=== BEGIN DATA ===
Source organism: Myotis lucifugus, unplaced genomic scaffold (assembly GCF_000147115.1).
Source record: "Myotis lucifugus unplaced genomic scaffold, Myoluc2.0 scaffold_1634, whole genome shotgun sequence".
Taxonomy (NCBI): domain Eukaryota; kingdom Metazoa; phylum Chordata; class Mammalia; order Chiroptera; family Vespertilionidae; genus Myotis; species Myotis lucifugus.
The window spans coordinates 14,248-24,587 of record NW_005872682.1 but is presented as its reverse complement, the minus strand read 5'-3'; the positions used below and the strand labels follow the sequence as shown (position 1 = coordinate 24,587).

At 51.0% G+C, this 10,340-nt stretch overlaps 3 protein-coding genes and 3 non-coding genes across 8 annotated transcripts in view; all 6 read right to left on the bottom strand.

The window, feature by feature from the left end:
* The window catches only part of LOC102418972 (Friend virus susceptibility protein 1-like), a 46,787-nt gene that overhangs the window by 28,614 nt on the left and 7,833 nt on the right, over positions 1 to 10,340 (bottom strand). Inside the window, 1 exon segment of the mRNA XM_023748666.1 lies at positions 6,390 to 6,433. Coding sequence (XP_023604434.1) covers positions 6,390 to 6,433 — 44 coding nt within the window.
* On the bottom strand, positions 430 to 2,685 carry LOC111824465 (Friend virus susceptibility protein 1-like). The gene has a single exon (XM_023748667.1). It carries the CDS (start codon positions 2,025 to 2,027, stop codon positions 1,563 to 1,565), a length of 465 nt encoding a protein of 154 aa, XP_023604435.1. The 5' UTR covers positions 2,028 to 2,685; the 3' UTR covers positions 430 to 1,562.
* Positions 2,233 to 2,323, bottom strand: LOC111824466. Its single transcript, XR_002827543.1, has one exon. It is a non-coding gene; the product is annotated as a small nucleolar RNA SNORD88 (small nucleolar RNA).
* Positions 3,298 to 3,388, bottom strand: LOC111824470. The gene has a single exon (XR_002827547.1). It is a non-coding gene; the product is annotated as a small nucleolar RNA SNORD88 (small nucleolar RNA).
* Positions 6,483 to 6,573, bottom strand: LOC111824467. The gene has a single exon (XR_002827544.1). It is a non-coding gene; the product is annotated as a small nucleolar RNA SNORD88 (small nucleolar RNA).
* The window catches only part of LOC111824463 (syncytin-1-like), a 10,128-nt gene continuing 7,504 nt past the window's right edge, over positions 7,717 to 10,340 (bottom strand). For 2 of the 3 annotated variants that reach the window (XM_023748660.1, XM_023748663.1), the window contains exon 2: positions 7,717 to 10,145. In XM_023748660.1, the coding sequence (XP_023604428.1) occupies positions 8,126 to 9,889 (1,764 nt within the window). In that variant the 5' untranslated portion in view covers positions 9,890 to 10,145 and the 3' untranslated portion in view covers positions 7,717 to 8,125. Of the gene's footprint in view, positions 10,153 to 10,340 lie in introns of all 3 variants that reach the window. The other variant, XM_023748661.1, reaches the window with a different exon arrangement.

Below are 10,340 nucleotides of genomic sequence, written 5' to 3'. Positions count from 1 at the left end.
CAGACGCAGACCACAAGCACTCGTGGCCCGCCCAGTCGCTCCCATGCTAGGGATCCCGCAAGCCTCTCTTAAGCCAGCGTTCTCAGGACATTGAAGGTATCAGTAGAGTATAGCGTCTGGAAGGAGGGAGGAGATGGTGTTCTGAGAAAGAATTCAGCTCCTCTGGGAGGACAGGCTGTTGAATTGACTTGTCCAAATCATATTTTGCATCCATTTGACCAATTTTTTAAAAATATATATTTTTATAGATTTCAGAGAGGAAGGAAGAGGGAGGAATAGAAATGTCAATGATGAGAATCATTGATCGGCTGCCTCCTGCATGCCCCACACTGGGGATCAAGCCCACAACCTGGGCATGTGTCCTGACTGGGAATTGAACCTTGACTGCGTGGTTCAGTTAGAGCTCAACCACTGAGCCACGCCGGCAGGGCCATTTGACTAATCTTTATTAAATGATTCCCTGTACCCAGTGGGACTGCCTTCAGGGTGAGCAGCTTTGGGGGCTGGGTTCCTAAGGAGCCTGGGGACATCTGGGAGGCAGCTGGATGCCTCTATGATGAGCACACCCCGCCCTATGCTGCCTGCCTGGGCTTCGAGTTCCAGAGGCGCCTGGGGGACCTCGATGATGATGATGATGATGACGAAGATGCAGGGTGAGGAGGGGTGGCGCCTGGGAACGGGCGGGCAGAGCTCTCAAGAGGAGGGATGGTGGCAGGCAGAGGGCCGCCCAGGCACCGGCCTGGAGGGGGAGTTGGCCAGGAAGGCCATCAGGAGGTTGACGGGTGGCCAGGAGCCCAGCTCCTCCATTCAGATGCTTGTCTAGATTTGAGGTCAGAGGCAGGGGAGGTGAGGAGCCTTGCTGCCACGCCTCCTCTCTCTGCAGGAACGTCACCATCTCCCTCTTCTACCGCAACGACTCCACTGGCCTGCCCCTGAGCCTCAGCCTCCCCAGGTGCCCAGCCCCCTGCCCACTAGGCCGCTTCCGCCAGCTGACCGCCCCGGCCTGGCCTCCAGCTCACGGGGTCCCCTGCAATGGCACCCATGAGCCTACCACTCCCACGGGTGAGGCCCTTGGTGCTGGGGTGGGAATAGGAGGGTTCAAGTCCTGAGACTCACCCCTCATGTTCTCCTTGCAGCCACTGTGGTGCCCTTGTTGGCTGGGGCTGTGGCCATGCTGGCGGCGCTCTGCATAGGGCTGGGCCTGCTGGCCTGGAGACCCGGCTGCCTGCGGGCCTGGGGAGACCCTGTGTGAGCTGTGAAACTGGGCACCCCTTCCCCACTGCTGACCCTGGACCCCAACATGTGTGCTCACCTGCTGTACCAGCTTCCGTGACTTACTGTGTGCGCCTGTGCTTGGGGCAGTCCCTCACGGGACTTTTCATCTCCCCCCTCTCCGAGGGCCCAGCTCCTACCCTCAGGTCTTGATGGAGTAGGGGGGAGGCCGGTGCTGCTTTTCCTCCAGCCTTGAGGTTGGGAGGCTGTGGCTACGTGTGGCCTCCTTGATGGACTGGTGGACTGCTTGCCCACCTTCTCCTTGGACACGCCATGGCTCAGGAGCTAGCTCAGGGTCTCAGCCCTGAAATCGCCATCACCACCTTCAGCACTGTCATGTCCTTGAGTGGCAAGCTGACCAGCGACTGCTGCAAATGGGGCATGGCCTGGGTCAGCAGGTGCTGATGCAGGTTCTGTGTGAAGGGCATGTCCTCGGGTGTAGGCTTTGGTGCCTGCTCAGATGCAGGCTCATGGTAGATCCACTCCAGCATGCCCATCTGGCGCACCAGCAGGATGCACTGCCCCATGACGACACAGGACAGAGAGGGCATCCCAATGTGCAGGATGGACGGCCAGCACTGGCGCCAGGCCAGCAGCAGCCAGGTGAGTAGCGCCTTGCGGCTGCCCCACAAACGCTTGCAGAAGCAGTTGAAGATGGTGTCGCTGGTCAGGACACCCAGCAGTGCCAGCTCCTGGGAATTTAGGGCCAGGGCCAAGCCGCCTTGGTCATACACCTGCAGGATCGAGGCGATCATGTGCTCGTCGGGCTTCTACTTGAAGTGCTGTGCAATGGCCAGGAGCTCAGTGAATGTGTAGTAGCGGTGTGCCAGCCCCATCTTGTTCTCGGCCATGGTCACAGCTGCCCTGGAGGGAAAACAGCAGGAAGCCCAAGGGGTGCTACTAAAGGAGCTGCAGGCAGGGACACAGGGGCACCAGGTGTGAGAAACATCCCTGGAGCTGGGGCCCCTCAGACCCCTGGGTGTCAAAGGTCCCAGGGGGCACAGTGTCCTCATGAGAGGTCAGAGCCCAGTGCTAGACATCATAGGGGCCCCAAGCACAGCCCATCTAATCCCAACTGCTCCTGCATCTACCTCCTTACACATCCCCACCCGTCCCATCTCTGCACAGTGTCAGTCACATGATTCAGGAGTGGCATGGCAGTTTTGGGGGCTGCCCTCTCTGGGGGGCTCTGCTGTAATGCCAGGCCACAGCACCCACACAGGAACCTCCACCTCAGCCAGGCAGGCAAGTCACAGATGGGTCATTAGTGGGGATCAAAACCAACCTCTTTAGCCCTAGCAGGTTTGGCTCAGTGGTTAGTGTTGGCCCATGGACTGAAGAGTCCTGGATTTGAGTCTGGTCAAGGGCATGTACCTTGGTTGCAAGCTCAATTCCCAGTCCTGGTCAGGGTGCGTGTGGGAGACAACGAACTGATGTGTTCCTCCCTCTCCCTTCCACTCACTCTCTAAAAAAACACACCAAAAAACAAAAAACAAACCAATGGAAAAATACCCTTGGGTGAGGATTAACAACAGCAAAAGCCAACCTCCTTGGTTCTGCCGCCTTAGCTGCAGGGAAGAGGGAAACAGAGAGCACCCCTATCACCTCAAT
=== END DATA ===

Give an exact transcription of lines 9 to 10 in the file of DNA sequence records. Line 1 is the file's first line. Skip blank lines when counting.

* Positions 2,233 to 2,323, bottom strand: LOC111824466. Its single transcript, XR_002827543.1, has one exon. It is a non-coding gene; the product is annotated as a small nucleolar RNA SNORD88 (small nucleolar RNA).
* Positions 3,298 to 3,388, bottom strand: LOC111824470. The gene has a single exon (XR_002827547.1). It is a non-coding gene; the product is annotated as a small nucleolar RNA SNORD88 (small nucleolar RNA).